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Sharing our extras (even BUGS or soup) is another great way to support your community!

Michael’s birthday was Saturday so we decided to celebrate at a-you guessed it-locally owned restaurant, rather than at one  of the many chains that line the city. The Thai food was excellent, as was the service. There were 21 of us that took up most of their pushed-together tables, but we had such a good time…

Michaels_bday[1]

The owners of this place let us bring in our own birthday cake after the meal -unfortunately ordered from Krogers. The cake was just okay, but was a last minute thought on my part or I would’ve certainly purchased it from a local bakery. Next time…

seigan

Later, friends enjoyed locally crafted beer while listening to a local Celtic band at a locally-owned coffee house. No Starbucks for this crowd!

With just this one birthday event, a lot of local dollars were spent and kept in our community. I love the diversity that our local restaurants, bakeries, coffee houses and shoppes provide.

Today’s newspaper carried the following article on another new locally based company. THIS is just a fabulous idea and one I hope will gain a lot of support. I’ve provided a link here to the newspaper article about this innovative approach to what I hope will become the future of municipal-wide composting instead of landfilling…

http://www.johnsoncitypress.com/Environment/2016/03/22/Johnson-City-teacher-opens-area-s-first-fully-permitted-solar-powered-composting-facility.html?ci=content&lp=&p=1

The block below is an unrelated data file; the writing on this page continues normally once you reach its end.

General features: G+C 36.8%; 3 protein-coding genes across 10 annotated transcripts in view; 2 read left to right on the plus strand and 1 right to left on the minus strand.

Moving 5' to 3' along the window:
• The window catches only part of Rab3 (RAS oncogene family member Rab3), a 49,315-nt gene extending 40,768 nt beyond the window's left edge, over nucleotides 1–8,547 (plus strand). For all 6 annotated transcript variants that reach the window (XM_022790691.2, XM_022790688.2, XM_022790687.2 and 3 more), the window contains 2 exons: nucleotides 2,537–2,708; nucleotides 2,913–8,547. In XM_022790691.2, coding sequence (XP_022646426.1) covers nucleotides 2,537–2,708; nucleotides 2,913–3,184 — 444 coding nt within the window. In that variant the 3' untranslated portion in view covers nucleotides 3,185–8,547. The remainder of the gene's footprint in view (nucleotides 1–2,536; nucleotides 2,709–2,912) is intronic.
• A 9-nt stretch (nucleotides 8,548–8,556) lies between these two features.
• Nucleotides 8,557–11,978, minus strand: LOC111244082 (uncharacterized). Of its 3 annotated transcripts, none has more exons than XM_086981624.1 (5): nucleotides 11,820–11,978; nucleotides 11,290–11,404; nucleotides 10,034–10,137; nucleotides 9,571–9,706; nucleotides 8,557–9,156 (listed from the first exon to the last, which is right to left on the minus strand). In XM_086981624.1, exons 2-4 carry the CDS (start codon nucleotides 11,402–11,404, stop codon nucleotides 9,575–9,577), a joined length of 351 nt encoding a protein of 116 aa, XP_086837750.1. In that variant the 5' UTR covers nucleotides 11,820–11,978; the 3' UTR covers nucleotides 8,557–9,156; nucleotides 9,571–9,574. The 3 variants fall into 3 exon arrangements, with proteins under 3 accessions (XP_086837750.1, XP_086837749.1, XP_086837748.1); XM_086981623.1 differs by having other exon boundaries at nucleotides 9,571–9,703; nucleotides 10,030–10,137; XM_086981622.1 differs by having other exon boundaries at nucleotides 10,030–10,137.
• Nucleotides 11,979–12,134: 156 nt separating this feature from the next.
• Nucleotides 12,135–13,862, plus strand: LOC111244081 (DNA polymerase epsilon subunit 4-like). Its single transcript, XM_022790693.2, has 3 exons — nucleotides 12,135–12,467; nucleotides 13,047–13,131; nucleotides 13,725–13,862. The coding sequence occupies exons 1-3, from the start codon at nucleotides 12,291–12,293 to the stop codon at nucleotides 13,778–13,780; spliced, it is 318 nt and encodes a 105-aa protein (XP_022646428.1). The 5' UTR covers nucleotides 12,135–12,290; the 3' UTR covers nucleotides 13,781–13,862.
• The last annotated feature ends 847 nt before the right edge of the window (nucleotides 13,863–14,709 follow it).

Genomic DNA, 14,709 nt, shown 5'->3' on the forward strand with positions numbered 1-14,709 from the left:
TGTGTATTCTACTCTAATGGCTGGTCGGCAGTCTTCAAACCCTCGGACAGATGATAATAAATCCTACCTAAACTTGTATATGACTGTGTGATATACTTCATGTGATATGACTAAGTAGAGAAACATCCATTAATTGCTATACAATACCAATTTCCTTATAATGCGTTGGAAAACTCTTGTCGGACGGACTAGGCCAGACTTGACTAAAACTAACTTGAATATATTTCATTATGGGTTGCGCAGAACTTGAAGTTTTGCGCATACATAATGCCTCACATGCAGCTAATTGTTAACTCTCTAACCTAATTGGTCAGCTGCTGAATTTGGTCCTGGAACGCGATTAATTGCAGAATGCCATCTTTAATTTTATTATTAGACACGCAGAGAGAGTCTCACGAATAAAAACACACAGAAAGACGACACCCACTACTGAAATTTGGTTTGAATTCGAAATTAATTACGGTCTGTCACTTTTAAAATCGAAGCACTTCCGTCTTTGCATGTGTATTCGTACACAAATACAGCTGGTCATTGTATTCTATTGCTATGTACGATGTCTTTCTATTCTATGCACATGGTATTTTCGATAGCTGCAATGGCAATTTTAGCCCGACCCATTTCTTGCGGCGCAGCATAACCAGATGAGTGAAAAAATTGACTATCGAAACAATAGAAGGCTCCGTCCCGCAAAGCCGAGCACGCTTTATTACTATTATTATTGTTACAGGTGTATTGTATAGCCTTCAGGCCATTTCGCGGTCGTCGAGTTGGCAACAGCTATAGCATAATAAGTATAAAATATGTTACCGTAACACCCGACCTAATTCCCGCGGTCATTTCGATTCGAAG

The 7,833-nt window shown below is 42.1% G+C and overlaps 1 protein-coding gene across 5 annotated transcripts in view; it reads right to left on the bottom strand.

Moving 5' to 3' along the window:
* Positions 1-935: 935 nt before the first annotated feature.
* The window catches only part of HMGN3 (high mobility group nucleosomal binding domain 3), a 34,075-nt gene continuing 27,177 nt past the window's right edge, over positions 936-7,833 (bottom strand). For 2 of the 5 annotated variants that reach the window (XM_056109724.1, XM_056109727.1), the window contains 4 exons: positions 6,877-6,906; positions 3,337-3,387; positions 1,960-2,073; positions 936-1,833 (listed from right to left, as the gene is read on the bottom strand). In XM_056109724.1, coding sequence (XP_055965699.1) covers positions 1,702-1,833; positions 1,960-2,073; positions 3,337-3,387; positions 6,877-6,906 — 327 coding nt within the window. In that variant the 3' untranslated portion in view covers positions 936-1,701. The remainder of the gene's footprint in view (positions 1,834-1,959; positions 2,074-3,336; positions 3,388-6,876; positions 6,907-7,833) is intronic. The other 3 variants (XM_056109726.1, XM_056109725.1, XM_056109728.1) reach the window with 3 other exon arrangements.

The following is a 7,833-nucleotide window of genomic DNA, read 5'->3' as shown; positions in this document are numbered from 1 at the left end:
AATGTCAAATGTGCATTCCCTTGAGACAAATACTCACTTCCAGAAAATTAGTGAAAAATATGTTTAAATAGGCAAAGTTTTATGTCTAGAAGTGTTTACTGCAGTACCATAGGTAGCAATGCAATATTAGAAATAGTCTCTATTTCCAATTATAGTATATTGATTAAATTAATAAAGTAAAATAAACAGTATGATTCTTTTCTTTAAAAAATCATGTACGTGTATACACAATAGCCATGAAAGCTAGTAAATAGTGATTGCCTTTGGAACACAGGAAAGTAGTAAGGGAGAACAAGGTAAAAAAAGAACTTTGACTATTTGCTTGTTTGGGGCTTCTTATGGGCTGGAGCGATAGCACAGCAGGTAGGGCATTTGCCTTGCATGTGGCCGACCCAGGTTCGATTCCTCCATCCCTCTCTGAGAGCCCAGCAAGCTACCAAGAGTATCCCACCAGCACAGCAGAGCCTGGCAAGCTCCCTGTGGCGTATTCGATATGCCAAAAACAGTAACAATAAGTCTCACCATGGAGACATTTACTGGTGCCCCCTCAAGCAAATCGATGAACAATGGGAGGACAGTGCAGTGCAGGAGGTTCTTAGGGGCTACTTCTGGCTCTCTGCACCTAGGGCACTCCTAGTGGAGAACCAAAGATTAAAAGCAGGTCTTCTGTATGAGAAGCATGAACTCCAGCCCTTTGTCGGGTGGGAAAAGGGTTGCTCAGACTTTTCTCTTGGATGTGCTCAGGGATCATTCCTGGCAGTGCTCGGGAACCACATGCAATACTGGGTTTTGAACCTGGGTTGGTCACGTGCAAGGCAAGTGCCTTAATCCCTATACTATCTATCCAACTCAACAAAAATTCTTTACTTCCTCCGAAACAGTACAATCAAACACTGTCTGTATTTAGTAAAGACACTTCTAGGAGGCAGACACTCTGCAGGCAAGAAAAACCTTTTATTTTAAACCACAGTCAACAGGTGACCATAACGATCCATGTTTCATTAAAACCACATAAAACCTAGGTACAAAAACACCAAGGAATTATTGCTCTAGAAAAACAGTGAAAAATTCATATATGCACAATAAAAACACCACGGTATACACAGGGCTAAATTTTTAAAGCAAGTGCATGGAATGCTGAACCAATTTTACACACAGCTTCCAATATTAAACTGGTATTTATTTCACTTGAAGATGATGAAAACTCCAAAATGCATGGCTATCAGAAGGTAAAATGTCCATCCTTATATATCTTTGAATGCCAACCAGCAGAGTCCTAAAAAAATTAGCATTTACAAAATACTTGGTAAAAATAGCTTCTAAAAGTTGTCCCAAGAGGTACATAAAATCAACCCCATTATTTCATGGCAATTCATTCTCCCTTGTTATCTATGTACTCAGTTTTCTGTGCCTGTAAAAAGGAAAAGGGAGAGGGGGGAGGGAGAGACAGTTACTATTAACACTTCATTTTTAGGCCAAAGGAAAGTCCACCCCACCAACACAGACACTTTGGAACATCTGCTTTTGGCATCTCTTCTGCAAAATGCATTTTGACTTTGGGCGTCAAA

All this is to say, it simply takes a small but conscious effort on YOUR part to shop locally. Rather than pointing  you to yet another link, I’ll quote directly from my ‘About’ page  on this blog: “If we collectively plan and act early enough, we can create a way of living that’s significantly more connected, more vibrant and more fulfilling than the one we find ourselves in today. Now is the time to take stock and to start re-creating our future in ways that are not based on cheap, plentiful and polluting oil but on localized food, sustainable energy sources, resilient local economies and an enlivened sense of community and personal well-being.”

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2 Comments so far
Leave a comment

I’m so glad your chemo is coming to an end and your energy level is UP, yes. And a trip to CA, how wonderful! I hope you enjoy every minute! Then you can get serious about gardening when you get back. 🙂 It’s all good.

Comment by sarasinart

We all need to be thinking about “best way we can begin to transition to a way of life that is based on lower consumption of energy, goods…” Eating locally produced food helps a LITTLE, but actually only 4% of the energy cost of food comes from transportation. What is much MORE effective is eating a plant-based (vegan) diet–eating a vegan diet is 800% more effective than eating local foods (both in regard to energy and greenhouse gas emissions). We need to educate ourselves and then ACT on what we know. For lots of good information on this, please see the documentary video Cowspiracy or read the book The Sustainability Secret.

Comment by Dale Lugenbehl